And this, of course, means a system half of the rise in employment is driven by immigrants. As Cameron knows. ‘I was very struck on a visit to a factory in my own constituency where I think 50 per cent to 60 per cent of the workforce were Latvian, Lithuanian or Polish,’ he says. ‘It was a company that made the strips on cars…paying £7.30 an hour, so £1 over minimum wage. These people do come here and work hard. I’ve always said that to me, immigration, education and welfare is a three sided coin. We’ve got to crack each, we’ve got to make sure we get each bit right, and we won’t solve this problem unless we do all three things.’
This also involves getting tougher with immigrants – and deporting those who can’t don’t work. Even EU nationals. “We are changing that not just for Romanians and Bulgarians, we are changing that for everybody. It is a change you can make and that is a change we are making. Rough sleepers, people who don’t have means of support, begging, people who’d be better off in their own countries where they would have access to benefits – they will be removed.”
But for as long as they come here to work – and that the unreformed welfare system pays British people to stay on the dole – you can expect foreign-born workers to account for most of the increase in employment. We have been making this point on Coffee House but noticed last week that the British-born workers slipped over the 50 per cent mark. ‘I saw your blog,’ Cameron says, ‘that the domestic born workers have overtaken. Congratulations on a correction anyway.’
Why he’s on #TeamNigella
We pass a road sign that says ‘Beaconsfield Services’, which is my four-minute warning. I ask a question I feel sure he’ll dodge: about the trial of two of Charles Saatchi’s former housemaids and the revelation that his ex-wife, Nigella Lawson, used cocaine. Her fans have rushed to her defence: ‘Team Nigella’ is used as a hashtag on Twitter and even sprayed on city walls. So when I ask “Are you on Team Nigella?” I expect him to stay out of it. Instead, he offers a direct answer.
“I am,’ he says. ‘I’m a massive fan, I’ve had the great pleasure of meeting her a couple of times and she always strikes me as a very funny and warm person, but I’m also an amateur cook and I like like her recipes. Nancy [Cameron’s nine-year-old daughter] and I sometimes watch a bit of Nigella on telly. Not in court, I hasten to add.’
Cameron’s book of the year: ‘Why Nations Fail’
Does he have any book recommendations? He singles out Beautiful Ruins, a novel by Jess Walter (‘a brilliant book about Richard Burton’). “Samantha reads lot of novels. Every now and again she says: right, this one is a real cracker. But in fact she didn’t recommend Beautiful Ruins.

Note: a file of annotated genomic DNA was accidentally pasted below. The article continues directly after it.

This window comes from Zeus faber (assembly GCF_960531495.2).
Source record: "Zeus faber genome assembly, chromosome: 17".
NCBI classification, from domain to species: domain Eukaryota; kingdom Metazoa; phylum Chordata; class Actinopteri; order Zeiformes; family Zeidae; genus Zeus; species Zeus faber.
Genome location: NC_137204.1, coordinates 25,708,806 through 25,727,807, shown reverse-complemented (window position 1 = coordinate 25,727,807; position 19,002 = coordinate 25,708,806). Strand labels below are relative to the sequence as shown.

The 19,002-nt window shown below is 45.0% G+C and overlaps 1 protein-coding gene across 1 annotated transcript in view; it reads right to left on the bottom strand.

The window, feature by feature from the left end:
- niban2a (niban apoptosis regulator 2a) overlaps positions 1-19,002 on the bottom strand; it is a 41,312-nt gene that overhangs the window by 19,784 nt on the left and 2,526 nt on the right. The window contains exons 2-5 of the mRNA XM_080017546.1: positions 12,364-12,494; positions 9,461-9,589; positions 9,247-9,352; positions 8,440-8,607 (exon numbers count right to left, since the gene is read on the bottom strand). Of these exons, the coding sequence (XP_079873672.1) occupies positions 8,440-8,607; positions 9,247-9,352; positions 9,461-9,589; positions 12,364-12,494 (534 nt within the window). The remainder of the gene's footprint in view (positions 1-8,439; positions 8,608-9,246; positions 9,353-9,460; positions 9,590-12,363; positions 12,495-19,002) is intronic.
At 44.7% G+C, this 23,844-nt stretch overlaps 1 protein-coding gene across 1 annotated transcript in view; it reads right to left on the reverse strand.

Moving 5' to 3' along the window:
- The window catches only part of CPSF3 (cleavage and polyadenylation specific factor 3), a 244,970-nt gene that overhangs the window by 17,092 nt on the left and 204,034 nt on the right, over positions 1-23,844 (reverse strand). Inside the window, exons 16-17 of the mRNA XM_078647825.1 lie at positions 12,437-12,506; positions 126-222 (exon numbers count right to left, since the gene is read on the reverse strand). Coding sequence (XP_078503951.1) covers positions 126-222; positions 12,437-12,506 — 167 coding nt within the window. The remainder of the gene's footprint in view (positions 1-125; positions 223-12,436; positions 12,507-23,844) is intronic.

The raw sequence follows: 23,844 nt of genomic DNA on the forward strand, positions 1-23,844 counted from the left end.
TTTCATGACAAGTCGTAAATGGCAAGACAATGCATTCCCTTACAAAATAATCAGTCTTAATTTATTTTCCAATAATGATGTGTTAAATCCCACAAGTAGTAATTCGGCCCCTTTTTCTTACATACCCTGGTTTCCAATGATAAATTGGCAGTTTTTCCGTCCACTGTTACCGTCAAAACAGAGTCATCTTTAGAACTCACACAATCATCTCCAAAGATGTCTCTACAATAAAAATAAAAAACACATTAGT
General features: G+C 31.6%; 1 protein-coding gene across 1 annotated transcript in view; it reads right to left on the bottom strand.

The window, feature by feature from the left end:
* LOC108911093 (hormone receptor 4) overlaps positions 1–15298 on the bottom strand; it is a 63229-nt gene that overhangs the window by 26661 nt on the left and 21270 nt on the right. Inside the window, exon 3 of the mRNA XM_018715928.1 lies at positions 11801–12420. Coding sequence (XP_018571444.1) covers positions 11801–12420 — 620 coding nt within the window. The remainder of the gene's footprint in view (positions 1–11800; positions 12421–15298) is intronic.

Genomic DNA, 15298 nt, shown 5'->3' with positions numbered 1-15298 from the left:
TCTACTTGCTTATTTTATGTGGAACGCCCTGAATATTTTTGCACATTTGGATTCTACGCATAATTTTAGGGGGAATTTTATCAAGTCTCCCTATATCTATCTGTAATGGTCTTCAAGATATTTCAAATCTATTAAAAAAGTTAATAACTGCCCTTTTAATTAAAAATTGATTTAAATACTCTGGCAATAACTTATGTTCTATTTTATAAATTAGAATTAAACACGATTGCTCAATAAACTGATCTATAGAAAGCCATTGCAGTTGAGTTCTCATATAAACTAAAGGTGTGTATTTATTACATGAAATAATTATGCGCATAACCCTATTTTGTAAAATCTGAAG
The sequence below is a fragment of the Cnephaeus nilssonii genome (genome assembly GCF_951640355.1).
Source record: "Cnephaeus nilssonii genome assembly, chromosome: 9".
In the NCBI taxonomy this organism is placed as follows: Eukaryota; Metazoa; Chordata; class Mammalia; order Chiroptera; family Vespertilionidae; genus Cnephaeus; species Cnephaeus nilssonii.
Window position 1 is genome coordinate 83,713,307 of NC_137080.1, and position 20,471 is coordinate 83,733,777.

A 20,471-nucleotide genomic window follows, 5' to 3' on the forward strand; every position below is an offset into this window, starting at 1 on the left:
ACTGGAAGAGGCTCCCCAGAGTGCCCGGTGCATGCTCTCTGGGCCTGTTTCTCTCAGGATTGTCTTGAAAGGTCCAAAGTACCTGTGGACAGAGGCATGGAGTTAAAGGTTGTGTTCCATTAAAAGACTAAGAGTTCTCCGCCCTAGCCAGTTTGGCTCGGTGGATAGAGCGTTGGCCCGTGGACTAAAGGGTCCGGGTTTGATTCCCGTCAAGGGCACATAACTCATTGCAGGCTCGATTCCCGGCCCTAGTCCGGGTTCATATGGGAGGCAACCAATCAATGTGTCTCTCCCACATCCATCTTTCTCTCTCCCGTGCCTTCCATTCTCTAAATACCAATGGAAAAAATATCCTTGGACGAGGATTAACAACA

But he says he is ‘obsessed’ with Why Nations Fail, by two American academics who argue that a nation’s fate is determined not by its culture or geography but by the strength of its institutions (property rights, courts, education). It’s up to politicians, the book argues, to safeguard those institutions and make sure power is distributed broadly rather than by an elite. All this is catnip to Cameron. ‘Someone said to me: you only like this book because it’s two academics who have written a very complicated book that confirms all your prejudices,” he says. “I said, well, what’s wrong with that?’ It is such a good read and I think it’s a very good guide for policymakers and for diplomacy”.
The best Christmas song is a question that bitterly divides us at the Spectator office. I ask if he has a favourite. ‘Although it’s been out all year I really love the Mumford & Sons album, Babel. It’s driving Samantha mad. You know what it’s like when you overplay something and it’s even beginning to annoy you, and it’s annoyed everyone else in the family.’
Throughout the interview, Cameron has peppered his answers with references to recent Spectator articles both in the magazine and on Coffee House. I have to admit that it’s impressive, if a little suspicious. Does he really, as Prime Minister, have time to read what we write? ‘Yes I do, funnily enough,’ he says — then, to prove it, he opens that red box. It’s almost empty, save for the latest issue of The Spectator. ‘I haven’t read this week’s yet,’ he explains. Then he submits a Dear Mary question: ‘What do you do when a journalist has asked you too many questions in a car?’ The answer is to drop him off beside the petrol pumps, head for home and settle down to read the world’s greatest magazine.